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What's the best style shear for me?

When I talk about shears with stylists, I often hear them say that they purchase shears based on how they feel in their hands. And that's the extent of their knowledge of the shear. But there's so much more that should go into your purchasing decision to ensure the best results for you! Your shears are the lifeblood of your business and the single most important tool you own as a professional stylist. After all, you need the best tools to create the best product. Read on for some tips to keep in mind next time you're shopping for shears!

THE HANDLE. There are three styles of handle. The traditional opposing grip is where the finger and thumb-hole are lined up. This is ergonomically the worse design because it forces you to raise your elbow when working. This can cause all kinds of physical problems, including carpal tunnel, rotator cuff trouble, and shoulder and neck pain because it forces you to work in an unnatural position. The offset handle is a better option because it allows the elbow to fall closer to a natural state, however it still does not promote a 100% natural position and therefore can still lead to physical strain. The newest handle design is called the crane, which is basically offset and slightly twisted. This is ergonomically the best design and will help prevent physical injury. It is fast becoming the most popular style for obvious reasons.

THE BLADE. There are two kinds of blades - beveled and convex. Beveled is more traditional. The convex blade has a curved outer face that creates a sharper angle for smoother, longer lasting cuts. If you are into slide cutting, convex blades are the way to go.

THE STEEL. There are many different types of stainless steel use to make shears, the biggest difference being the hardness. 420 Steel is the lowest end steel used in making shears. 440C Steel is the industry standard for mid to higher end shears. It is just hard enough to be strong and last a long time, while being soft enough to allow dry and slide cutting (which would not work well if the steel was too hard). Many brand name shears are made from 440C Steel. 440C Steel with cobalt is a step up from 440C. The cobalt added to the steel makes it slightly harder, giving it additional durability and a longer edge life. Titanium can also be an additive in the steel for strength, but it can also be used as a coating over the top of the shears strictly for appearance.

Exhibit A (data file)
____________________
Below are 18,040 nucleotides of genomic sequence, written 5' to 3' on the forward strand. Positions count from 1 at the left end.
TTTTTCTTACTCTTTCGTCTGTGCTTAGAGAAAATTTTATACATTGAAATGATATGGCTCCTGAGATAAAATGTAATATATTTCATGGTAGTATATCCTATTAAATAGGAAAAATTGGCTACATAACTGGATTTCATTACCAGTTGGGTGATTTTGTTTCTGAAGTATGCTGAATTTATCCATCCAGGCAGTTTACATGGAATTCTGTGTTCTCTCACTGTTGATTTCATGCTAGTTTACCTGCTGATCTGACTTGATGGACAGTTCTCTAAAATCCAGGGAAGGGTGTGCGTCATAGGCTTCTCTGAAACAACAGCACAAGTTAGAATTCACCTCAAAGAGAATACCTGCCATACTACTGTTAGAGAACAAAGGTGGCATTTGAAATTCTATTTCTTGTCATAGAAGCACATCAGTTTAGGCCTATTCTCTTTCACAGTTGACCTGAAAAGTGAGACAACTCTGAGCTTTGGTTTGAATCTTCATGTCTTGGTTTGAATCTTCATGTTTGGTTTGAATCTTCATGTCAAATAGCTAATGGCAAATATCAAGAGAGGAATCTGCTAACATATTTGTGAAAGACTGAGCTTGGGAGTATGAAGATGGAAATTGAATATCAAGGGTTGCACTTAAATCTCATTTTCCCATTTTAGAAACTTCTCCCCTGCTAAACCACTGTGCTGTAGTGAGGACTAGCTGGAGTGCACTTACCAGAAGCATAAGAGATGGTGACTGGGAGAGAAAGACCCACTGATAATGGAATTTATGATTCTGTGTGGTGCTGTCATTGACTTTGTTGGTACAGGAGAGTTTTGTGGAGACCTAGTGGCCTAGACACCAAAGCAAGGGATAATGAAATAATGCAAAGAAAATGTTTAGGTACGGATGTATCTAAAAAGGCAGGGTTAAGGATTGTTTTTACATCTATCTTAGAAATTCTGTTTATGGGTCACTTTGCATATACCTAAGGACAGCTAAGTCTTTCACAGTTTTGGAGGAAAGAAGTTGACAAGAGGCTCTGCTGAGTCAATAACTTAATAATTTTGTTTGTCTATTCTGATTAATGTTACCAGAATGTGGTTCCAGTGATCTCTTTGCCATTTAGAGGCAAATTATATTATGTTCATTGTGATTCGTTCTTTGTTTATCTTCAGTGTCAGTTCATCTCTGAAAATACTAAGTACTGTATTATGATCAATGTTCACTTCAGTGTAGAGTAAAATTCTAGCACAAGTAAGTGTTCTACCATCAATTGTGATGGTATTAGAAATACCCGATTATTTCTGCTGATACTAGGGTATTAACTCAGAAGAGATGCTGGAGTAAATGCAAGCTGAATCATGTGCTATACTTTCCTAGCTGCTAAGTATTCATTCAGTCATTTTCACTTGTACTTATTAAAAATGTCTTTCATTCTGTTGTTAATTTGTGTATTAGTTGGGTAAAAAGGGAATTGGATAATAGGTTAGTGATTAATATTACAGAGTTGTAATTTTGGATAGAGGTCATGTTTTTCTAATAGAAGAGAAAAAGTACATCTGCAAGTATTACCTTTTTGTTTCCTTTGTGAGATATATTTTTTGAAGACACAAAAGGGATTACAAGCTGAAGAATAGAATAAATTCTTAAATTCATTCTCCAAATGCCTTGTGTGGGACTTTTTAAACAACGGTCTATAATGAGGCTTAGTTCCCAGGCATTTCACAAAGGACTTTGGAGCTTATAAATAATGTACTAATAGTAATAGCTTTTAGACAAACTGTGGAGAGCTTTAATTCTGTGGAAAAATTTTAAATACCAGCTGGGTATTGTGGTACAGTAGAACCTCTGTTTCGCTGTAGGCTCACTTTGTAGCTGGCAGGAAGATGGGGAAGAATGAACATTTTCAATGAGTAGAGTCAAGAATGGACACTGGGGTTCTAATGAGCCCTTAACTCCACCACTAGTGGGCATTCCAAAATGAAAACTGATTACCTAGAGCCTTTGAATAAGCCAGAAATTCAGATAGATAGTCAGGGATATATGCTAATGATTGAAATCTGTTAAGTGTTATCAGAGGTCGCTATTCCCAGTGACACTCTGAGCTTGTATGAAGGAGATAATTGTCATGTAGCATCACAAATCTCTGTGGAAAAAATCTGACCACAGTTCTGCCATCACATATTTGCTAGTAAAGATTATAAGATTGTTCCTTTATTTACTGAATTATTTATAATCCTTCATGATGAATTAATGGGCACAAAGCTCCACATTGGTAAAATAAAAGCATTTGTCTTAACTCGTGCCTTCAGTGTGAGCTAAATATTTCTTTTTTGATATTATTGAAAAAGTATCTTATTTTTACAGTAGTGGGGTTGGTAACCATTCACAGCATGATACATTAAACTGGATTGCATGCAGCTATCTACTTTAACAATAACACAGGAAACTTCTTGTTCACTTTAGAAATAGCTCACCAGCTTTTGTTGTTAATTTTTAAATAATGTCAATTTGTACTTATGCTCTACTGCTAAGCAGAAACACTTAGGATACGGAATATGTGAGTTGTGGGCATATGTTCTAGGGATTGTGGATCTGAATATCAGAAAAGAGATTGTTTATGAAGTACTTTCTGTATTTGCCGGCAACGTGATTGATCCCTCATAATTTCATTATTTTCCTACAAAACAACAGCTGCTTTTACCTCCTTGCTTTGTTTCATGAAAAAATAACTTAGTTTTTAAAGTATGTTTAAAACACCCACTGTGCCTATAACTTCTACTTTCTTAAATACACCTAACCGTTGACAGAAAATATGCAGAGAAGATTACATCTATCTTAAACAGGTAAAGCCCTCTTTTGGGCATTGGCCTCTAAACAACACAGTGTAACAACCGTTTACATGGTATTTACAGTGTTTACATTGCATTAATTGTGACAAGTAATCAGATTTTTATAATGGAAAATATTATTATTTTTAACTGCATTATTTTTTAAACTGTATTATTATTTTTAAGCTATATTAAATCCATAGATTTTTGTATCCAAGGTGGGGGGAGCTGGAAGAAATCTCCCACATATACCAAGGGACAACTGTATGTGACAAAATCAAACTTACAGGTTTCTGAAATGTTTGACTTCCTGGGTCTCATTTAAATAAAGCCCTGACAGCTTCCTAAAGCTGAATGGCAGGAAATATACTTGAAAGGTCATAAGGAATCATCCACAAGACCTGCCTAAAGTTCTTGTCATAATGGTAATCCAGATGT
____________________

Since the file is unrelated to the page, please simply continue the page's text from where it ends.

THE LENGTH. Most stylists know what length they prefer, but there is something of a science to it. Shorter shears are better for detail work, cutting between fingers, and precision cuts. Longer shears let you cut more, faster, so are better for long hair cutting, but they will also give great results when using scissor over comb techniques or cutting on skin.

Blue Sky Beauty carries an array of shears to meet everyones specific needs. Visit our interactive stylist lab at 275 Marcus Blvd in Hauppauge to try a few out! Bring a friend who needs a trim! If you have no friends don't worry, we have a mannequin so you can try them out before buying. If you aren't close by, you can explore some of our shears on our website at Keep an eye out for our next blog, which will be about maintaining shears.

Stay beautiful,

Larry Drew

Blue Sky Beauty

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